Wednesday, October 31, 2012

Gentle Frontier Read

An advertisement mentioned Janette Oke fans would enjoy this book. Since Janette Oke was the first Christian author I read and I devoured all of her books, I knew I had to see if Be Still My Soul by Joanne Bischof would live up to this claim.

At the beginning of the story which was originally published as Cry of My Heart, still is not an adjective that describes anything about the characters. Instead,both characters have a horrible home life. Unfortunately, a mostly innocent walk home and a kiss results in a shot gun marriage which neither Gideon or Lonnie desired. This rocky start becomes even rockier as the young couple heads out on their own.

Heading out Gideon and Lonnie experience more than their share of downs as they getto know each other and begin a journey to where they can hopefully find jobs. Completely down on their luck, they are taken in by an elderly couple who love and mentor them particularly when they find Lonnie is expecting. Love grows gradually between the couple as they realize they are the only family they have. The example of a godly marriage is critical in forming a new Christ-honoring family. Heart break is necessary before a strong marital bond can be formed.

The Janette Oke comparison is apt as "love comes softly" between the two young people and they are mentored in marriage by an older couple. Be Still My Soul is a good heart warming story for a chilly fall afternoon or a cold winter's night. The story was enjoyable but not a gripping tale that you can't put down. However, the story was engaging enough that I will watch for the sequel Though My Heart Is Torn slated to published in April, 2013.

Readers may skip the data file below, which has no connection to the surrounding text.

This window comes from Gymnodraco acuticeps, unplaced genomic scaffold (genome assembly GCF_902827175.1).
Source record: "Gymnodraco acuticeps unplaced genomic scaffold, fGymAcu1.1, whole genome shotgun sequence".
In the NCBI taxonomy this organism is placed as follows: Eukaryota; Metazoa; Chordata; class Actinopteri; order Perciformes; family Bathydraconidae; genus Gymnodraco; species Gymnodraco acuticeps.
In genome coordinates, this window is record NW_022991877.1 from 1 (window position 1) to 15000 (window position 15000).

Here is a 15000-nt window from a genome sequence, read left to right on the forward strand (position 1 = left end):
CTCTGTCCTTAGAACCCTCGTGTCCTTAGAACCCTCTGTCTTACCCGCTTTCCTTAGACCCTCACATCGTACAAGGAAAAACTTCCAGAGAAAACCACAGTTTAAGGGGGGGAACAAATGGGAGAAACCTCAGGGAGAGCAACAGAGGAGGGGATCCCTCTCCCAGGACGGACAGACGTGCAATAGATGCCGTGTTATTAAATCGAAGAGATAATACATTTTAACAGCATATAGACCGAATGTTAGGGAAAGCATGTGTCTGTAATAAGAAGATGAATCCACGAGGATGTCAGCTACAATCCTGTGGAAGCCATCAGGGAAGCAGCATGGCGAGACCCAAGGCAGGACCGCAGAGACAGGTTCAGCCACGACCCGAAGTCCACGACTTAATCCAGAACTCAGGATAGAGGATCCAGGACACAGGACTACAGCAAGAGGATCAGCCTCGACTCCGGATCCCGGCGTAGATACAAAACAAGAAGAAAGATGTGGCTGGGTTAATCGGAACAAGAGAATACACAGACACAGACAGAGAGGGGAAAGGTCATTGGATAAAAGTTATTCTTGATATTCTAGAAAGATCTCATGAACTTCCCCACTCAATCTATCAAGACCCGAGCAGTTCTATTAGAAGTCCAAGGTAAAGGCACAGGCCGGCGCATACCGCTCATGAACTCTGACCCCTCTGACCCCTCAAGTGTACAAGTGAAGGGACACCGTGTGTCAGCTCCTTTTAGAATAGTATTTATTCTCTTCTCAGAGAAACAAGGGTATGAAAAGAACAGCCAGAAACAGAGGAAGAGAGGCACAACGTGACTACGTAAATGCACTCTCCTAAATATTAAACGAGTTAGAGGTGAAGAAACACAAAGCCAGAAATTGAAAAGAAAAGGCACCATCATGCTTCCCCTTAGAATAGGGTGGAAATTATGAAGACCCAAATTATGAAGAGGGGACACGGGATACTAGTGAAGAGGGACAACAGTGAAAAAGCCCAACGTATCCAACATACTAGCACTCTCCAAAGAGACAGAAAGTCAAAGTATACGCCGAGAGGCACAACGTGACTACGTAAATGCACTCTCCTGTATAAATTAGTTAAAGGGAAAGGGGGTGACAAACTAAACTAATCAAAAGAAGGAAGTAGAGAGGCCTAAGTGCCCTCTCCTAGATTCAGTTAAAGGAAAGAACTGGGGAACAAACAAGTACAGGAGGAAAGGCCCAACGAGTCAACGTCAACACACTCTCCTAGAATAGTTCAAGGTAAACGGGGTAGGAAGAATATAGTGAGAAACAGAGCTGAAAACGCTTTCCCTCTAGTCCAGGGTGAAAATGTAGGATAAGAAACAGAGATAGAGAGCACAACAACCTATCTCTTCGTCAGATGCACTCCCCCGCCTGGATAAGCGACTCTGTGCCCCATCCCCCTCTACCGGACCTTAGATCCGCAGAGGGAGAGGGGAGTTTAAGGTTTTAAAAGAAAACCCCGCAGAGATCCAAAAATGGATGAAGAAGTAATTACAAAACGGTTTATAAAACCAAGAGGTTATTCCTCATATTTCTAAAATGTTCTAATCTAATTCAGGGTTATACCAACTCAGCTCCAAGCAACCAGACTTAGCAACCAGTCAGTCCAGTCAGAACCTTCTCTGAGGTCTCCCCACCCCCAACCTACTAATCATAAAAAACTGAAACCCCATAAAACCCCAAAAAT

As usual, a free copy of this book was provided by Blogging for Books in exchange for an honest review.

Sunday, October 14, 2012

The Girl in the Glass

I recently read Susan Meissner's newest novel The Girl in the Glass. I was previously unfamiliar with Meissner as an author, although I plan to become further acquainted with her work. The initial description of The Girl in the Glass caught my attention due to the juxtaposition of art history and a travel story. Although I haven't traveled much yet, I yearn to do so and thought this story looked interesting. However, as I began to read The Girl in the Glass, the story was not simply interesting, but held me completely captivated unlike many other books I have read recently.

Meissner combines several great stories into one mesmerizing tale. The larger story focuses on Meg, an editor whose lifelong dream is to visit Florence, Italy where her grandmother lived as a child. As part of Meg's story, we become introduced to Sofia whose story ends up holding multiple twists and turns with a very suprising ending. Throughout the story, in between each chapter and through the story of Sofia, we are also introduced to Nora who lived in renaissance Florence. Many other characters appear and help to tie these various stories together in a most surprising way.

Part of what makes The Girl in the Glass so captivating is the mixture of various genres of writing. The Girl in the Glass definitely contains some mysterious qualities although it is not strictly speaking a mystery. There is a definite romantic overtone although it is definitely not a stereotypical romance. It is also part travelogue and part memoir as well, with just enough history thrown in so that the reader understands the Medici family and renaissance Florence.